Coach of the week

DeMeco Ryans, DC, San Francisco 49ers

Marcio Jose Sanchez – AP Photo

This one might fly under the radar a little but Andy Reid managed a great game on Sunday. As well as the offensive play-calling, Kansas City only conceded one penalty, didn’t turn the ball over and gave up just two sacks for eight yards. But arguably the key to the win was that they didn’t waste any timeouts on unnecessary errors. That meant Patrick Mahomes needed only 10 of the final 13 seconds of regulation time to drive 44 yards into field-goal range, stopping the clock with eight and then three seconds left. Without those two timeouts, the Chiefs would have run out of time.

But after a namecheck last week, we have to upgrade DEMECO RYANS to game-ball winner this time. San Francisco’s first-year Defensive Coordinator has pieced together two solid game plans in succession, shutting down the Cowboys – the league’s top offence – on Super Wild Card Weekend before holding the Packers to just 10 points (Rodgers’ fewest in 21 postseason games) and sacking him five times.

Giving up just the one TD and less than 275 yards of offence sounds like a recipe for success, and it was. The San Fran offence hardly set the world on fire but their defence meant they didn’t have to. After the opening TD drive, the Packers’ remaining nine possessions went: fumble, punt, punt, punt, blocked field goal, punt, field goal, blocked punt touchdown, punt. That’s solid D.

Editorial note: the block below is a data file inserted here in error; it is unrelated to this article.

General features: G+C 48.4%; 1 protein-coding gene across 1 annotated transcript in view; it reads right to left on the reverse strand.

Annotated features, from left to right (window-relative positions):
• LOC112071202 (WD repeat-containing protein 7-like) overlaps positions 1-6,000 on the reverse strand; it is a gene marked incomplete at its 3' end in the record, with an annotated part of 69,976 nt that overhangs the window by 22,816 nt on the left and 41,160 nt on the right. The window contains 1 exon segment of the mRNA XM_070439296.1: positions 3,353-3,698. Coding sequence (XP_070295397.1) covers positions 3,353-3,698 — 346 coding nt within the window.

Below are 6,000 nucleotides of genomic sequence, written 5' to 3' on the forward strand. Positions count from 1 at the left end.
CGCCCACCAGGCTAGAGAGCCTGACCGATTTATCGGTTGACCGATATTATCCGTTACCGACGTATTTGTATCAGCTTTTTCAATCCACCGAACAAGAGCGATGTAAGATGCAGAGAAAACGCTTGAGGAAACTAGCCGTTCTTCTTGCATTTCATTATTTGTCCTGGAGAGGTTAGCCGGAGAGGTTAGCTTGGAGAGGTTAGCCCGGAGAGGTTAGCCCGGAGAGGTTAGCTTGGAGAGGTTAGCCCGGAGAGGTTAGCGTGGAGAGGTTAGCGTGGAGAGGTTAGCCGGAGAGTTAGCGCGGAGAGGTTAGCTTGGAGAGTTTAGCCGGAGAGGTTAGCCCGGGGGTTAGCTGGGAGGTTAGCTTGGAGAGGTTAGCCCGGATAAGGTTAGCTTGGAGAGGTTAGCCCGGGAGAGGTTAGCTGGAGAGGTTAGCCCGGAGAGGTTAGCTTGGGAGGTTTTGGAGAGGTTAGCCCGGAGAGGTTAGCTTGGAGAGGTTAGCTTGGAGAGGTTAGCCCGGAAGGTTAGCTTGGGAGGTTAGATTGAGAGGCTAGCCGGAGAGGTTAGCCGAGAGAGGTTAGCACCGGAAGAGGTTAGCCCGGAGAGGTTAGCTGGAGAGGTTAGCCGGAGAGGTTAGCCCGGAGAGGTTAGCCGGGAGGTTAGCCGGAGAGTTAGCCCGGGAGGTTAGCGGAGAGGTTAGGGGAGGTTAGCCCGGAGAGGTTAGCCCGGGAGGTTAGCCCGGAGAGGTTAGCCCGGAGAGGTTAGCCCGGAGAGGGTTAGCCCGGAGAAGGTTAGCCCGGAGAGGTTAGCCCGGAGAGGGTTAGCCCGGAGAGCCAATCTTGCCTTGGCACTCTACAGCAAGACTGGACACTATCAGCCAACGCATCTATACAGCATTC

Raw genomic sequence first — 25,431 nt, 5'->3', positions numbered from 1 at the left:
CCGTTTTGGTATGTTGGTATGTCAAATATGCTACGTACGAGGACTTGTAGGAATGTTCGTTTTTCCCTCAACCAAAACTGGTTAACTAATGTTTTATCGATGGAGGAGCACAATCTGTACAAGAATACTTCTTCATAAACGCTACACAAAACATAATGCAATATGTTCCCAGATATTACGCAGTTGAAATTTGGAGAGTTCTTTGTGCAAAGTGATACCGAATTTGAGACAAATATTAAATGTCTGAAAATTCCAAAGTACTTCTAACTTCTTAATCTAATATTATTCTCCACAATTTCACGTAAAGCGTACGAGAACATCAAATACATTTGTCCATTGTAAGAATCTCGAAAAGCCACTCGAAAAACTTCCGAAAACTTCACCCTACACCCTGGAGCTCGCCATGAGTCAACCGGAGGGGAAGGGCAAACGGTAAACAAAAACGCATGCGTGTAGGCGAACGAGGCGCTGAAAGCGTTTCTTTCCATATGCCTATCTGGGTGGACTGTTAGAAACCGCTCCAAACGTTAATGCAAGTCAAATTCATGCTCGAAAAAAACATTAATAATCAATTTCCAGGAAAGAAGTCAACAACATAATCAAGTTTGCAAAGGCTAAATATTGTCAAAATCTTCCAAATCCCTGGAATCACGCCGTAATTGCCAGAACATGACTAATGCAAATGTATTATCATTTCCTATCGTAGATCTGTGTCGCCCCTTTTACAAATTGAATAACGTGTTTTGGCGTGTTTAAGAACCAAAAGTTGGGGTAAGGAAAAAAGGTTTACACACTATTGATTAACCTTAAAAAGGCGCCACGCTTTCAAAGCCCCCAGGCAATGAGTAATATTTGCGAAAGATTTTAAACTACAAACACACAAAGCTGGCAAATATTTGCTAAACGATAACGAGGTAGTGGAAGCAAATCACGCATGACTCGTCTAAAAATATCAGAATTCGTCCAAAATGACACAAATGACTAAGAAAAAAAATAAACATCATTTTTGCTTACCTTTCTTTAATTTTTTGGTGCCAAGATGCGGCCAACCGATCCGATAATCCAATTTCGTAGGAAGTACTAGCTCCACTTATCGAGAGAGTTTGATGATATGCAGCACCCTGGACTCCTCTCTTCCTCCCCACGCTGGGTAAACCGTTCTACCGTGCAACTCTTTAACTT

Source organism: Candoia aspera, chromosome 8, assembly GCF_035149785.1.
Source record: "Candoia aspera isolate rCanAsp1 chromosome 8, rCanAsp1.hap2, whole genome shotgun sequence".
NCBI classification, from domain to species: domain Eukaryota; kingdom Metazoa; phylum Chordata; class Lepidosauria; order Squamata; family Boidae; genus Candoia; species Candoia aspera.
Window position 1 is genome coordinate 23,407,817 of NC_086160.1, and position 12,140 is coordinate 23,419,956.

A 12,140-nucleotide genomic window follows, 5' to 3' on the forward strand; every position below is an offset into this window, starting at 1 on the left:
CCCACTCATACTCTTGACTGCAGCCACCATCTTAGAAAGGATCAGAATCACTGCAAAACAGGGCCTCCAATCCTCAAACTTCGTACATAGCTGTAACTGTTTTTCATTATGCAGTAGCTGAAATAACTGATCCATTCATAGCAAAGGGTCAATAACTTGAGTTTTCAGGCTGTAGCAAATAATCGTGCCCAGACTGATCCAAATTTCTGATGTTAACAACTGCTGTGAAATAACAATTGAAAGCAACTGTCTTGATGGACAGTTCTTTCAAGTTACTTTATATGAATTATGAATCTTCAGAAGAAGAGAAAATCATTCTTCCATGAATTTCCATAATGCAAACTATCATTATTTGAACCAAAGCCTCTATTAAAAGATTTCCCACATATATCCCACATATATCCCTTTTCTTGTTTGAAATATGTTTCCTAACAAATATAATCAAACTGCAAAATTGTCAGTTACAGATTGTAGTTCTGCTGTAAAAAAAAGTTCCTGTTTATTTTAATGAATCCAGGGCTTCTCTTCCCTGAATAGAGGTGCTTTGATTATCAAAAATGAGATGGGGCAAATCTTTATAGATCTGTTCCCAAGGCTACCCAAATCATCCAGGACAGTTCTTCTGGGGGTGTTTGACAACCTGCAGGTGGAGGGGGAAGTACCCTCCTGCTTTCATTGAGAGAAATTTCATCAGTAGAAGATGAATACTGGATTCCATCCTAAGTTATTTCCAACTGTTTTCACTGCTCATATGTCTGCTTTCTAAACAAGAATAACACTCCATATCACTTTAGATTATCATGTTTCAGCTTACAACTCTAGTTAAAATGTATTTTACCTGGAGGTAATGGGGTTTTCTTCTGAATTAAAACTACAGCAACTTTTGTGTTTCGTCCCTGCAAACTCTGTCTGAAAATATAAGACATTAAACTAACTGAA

Rebounding from a 3-5 start that included five losses in six games, the Niners have showed they can win by any means necessary on any given Sunday. This week, it was very much a defensive effort. Who needs offensive TDs, eh?


Play of the week

Amani Hooker, S, Tennessee Titans

Getty Images

Harking back to the need for a Special Teams category next season, the 49ers had a couple of big moments. Defensive back Jimmie Ward blocked a FG attempt at the end of the first half to keep the Packers’ lead at 7-0 and later on, Jordan Willis blocked a punt straight up in the air. No one knew where the ball was for a while, until it landed inside Green Bay’s 5-yard line. From there, safety Talanoa Hufanga ran it back for a game-tying touchdown, silencing the crowd at a snowy Lambeau Field.

The Rams did everything they could to let the Buccaneers back into Sunday’s showdown and watched a 24-point lead ebb away, but in the end, they sealed a 30-27 win with the third game-winning FG of the weekend. With blitzers bearing down on him, Stafford found his No.1 target, Cooper Kupp, with a 44-yard strike over the middle and allowed just enough time for a spike and the deciding field goal from Matt Gay.

Buffalo’s Josh Allen showed patience and elusiveness in finding Stefon Diggs for a vital two-point conversion with 1:54 left to go in the fourth quarter while barely a minute later, Tyreek Hill’s scorching 64-yard catch and go-ahead TD run featured his trademark V-sign, even though he still had a good 15 yards to go and a man to beat.